The announcement that John Lewis is to open its largest department store outside of London at a revamped Pallasades shopping centre in Birmingham is a rare piece of good news to brighten the icy depths of economic gloom.
Not only will the new outlet broaden the high-end retail offer, it will also play a significant role along with a refurbished New Street Station in transforming a rather down-at-heel part of the city centre by delivering good pedestrian links between the Bullring, Mailbox and the retail markets area.
Recognition should be given to Birmingham City Council for having the foresight to buy the Pallasades, enabling the local authority to push forward with New Street Gateway which, as this newspaper has always recognised, is far more than a simple railway station improvement scheme.
When blue chip partnerships such as John Lewis elect to invest millions of pounds in new ventures, it is fair to suggest that this represents a vote of confidence for the growth of the local economy. Birmingham, in common with all major cities, may be suffering at the moment as a result of the national downturn, but the good times will return eventually and perhaps more quickly than is predicted.
But, and there is always a but at times like this, while the city centre can afford to breathe a sigh of relief times are far from good for Birmingham’s suburbs, or vibrant urban villages as the city council insists on referring to them.
The end of the Government’s £115 million Working Neighbourhoods Fund is having a serious impact on Birmingham in many ways. With no chance of replacing WNF money from other sources, the council has decided it can no longer afford to employ town centre managers in areas as diverse as Kings Heath, Erdington, Moseley, Acocks Green, Harborne and Sutton Coldfield.
This is a great pity, since the managers have been responsible for delivering something of a suburban renaissance for Birmingham and in several cases have spearheaded the formation of Business Improvement Districts.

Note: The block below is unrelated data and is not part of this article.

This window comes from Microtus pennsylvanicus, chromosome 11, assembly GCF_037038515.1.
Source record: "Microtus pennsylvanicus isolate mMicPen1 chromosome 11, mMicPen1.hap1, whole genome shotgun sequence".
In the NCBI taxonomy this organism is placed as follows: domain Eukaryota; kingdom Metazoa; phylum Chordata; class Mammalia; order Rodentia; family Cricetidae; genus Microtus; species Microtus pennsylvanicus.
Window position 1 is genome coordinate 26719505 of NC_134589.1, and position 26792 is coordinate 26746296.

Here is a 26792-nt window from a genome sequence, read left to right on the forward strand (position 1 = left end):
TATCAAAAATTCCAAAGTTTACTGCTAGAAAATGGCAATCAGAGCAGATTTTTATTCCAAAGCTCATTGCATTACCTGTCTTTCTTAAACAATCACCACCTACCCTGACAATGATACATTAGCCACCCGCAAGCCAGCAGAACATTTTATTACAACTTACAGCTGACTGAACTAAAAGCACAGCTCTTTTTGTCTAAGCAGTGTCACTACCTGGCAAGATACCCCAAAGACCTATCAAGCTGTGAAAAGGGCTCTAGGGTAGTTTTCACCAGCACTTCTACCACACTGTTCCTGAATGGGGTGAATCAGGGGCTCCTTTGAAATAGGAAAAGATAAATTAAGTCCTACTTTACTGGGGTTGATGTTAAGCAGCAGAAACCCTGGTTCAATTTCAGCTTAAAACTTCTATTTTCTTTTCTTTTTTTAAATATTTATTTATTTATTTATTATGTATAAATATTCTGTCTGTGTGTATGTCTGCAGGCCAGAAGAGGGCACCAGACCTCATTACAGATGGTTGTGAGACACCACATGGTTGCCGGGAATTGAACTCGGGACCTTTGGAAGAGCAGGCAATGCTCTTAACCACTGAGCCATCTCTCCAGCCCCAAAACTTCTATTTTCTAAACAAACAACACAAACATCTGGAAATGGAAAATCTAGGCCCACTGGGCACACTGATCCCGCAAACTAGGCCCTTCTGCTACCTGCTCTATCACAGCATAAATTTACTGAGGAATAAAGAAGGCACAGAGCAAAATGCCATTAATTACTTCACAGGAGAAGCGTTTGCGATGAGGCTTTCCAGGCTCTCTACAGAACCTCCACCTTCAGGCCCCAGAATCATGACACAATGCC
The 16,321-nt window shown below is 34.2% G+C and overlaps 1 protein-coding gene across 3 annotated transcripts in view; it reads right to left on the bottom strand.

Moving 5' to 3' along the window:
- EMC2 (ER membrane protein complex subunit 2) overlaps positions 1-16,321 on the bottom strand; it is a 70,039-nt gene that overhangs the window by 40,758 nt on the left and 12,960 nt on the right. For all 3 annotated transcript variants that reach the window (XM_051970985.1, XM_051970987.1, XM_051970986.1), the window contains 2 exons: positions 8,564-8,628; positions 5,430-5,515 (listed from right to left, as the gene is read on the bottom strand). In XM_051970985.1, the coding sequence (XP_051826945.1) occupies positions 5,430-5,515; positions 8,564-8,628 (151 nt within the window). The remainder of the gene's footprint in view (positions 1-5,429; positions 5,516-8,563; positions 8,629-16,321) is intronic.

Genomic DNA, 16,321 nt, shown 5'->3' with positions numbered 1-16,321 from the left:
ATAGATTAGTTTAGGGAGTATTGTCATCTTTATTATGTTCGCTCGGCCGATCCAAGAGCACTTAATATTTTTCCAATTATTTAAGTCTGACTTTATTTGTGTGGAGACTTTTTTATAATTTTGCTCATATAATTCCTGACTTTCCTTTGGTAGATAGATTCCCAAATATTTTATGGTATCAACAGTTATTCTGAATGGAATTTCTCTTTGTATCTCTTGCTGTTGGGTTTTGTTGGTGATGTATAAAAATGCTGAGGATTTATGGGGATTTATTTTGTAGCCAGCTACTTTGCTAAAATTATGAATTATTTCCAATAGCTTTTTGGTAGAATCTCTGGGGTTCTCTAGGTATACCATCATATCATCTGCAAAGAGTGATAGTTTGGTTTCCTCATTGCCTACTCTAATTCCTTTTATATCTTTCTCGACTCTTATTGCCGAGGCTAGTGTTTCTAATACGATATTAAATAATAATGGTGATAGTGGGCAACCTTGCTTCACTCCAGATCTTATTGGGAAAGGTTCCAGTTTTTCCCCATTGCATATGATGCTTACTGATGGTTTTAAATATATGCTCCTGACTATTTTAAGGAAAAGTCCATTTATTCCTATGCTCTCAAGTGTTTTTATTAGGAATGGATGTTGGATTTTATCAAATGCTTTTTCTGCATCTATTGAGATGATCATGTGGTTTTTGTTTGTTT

The council is insisting that supporting individual town centres remains a high priority and alternative methods to protect services are being considered. It would appear inevitable, however, that without dedicated town centre managers Birmingham’s villages are bound to be less vibrant in future than they are now.
It is interesting to note that some Members of Parliament are lobbying to revive what they call the “golden era and the high street” and to fight the rise of retail parks.
Good luck in this venture to Erdington MP Jack Dromey, who is calling for a change in law to enable councils to discriminate in favour of high streets when considering planning applications.
It should be noted, however, that previous governments, including Labour, have shown little enthusiasm for taking on the multi-national retail giants, hence the inexorable growth in out-of-town shopping parks.
The question of how to go about revitalising Birmingham’s suburbs, both in retail and employment terms, has been high on the political agenda for at least a decade with council leaders pondering about ways of cascading out the success of the city centre.
With public money likely to be tight for many years, we must look to the private sector for investment. Sadly, at the moment, significant growth appears to be limited to the city centre.